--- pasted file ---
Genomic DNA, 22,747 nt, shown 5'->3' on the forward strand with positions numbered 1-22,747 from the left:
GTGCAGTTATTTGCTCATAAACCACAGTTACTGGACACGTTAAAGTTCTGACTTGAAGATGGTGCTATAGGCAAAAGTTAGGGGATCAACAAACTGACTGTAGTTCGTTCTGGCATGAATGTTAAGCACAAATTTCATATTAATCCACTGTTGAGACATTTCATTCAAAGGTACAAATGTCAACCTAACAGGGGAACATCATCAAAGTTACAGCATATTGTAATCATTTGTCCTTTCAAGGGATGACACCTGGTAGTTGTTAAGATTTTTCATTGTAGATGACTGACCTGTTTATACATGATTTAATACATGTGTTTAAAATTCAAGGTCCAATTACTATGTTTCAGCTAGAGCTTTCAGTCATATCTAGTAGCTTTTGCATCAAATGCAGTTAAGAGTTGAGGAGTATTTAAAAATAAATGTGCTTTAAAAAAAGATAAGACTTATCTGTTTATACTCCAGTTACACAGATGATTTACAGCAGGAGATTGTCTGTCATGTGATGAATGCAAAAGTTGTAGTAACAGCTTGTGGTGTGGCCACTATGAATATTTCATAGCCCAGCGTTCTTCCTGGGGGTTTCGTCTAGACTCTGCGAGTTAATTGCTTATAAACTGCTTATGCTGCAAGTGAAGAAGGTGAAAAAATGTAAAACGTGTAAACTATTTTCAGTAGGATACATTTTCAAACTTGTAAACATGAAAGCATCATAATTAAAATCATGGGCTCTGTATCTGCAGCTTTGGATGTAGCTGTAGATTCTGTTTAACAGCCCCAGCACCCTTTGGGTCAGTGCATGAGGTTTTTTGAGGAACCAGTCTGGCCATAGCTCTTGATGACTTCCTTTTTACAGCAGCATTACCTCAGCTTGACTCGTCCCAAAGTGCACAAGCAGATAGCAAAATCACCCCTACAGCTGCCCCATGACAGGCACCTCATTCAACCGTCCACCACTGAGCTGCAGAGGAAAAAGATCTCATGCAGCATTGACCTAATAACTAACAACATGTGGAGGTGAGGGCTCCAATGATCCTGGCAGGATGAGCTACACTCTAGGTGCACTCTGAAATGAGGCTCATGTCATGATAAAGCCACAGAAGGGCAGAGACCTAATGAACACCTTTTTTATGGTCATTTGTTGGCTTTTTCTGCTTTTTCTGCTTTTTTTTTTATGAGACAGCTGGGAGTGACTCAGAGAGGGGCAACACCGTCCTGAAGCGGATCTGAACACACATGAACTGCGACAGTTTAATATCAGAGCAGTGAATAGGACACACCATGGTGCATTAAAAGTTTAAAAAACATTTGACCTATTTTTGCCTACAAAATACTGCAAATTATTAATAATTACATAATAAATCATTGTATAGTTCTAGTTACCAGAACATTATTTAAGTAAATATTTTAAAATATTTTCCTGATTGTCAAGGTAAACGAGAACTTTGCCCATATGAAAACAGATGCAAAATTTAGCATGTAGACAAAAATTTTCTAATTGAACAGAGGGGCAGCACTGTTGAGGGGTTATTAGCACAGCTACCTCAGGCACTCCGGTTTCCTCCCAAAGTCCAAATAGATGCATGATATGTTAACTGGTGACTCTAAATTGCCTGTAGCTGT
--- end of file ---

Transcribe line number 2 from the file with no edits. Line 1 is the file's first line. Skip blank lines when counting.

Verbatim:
GTGCAGTTATTTGCTCATAAACCACAGTTACTGGACACGTTAAAGTTCTGACTTGAAGATGGTGCTATAGGCAAAAGTTAGGGGATCAACAAACTGACTGTAGTTCGTTCTGGCATGAATGTTAAGCACAAATTTCATATTAATCCACTGTTGAGACATTTCATTCAAAGGTACAAATGTCAACCTAACAGGGGAACATCATCAAAGTTACAGCATATTGTAATCATTTGTCCTTTCAAGGGATGACACCTGGTAGTTGTTAAGATTTTTCATTGTAGATGACTGACCTGTTTATACATGATTTAATACATGTGTTTAAAATTCAAGGTCCAATTACTATGTTTCAGCTAGAGCTTTCAGTCATATCTAGTAGCTTTTGCATCAAATGCAGTTAAGAGTTGAGGAGTATTTAAAAATAAATGTGCTTTAAAAAAAGATAAGACTTATCTGTTTATACTCCAGTTACACAGATGATTTACAGCAGGAGATTGTCTGTCATGTGATGAATGCAAAAGTTGTAGTAACAGCTTGTGGTGTGGCCACTATGAATATTTCATAGCCCAGCGTTCTTCCTGGGGGTTTCGTCTAGACTCTGCGAGTTAATTGCTTATAAACTGCTTATGCTGCAAGTGAAGAAGGTGAAAAAATGTAAAACGTGTAAACTATTTTCAGTAGGATACATTTTCAAACTTGTAAACATGAAAGCATCATAATTAAAATCATGGGCTCTGTATCTGCAGCTTTGGATGTAGCTGTAGATTCTGTTTAACAGCCCCAGCACCCTTTGGGTCAGTGCATGAGGTTTTTTGAGGAACCAGTCTGGCCATAGCTCTTGATGACTTCCTTTTTACAGCAGCATTACCTCAGCTTGACTCGTCCCAAAGTGCACAAGCAGATAGCAAAATCACCCCTACAGCTGCCCCATGACAGGCACCTCATTCAACCGTCCACCACTGAGCTGCAGAGGAAAAAGATCTCATGCAGCATTGACCTAATAACTAACAACATGTGGAGGTGAGGGCTCCAATGATCCTGGCAGGATGAGCTACACTCTAGGTGCACTCTGAAATGAGGCTCATGTCATGATAAAGCCACAGAAGGGCAGAGACCTAATGAACACCTTTTTTATGGTCATTTGTTGGCTTTTTCTGCTTTTTCTGCTTTTTTTTTTATGAGACAGCTGGGAGTGACTCAGAGAGGGGCAACACCGTCCTGAAGCGGATCTGAACACACATGAACTGCGACAGTTTAATATCAGAGCAGTGAATAGGACACACCATGGTGCATTAAAAGTTTAAAAAACATTTGACCTATTTTTGCCTACAAAATACTGCAAATTATTAATAATTACATAATAAATCATTGTATAGTTCTAGTTACCAGAACATTATTTAAGTAAATATTTTAAAATATTTTCCTGATTGTCAAGGTAAACGAGAACTTTGCCCATATGAAAACAGATGCAAAATTTAGCATGTAGACAAAAATTTTCTAATTGAACAGAGGGGCAGCACTGTTGAGGGGTTATTAGCACAGCTACCTCAGGCACTCCGGTTTCCTCCCAAAGTCCAAATAGATGCATGATATGTTAACTGGTGACTCTAAATTGCCTGTAGCTGT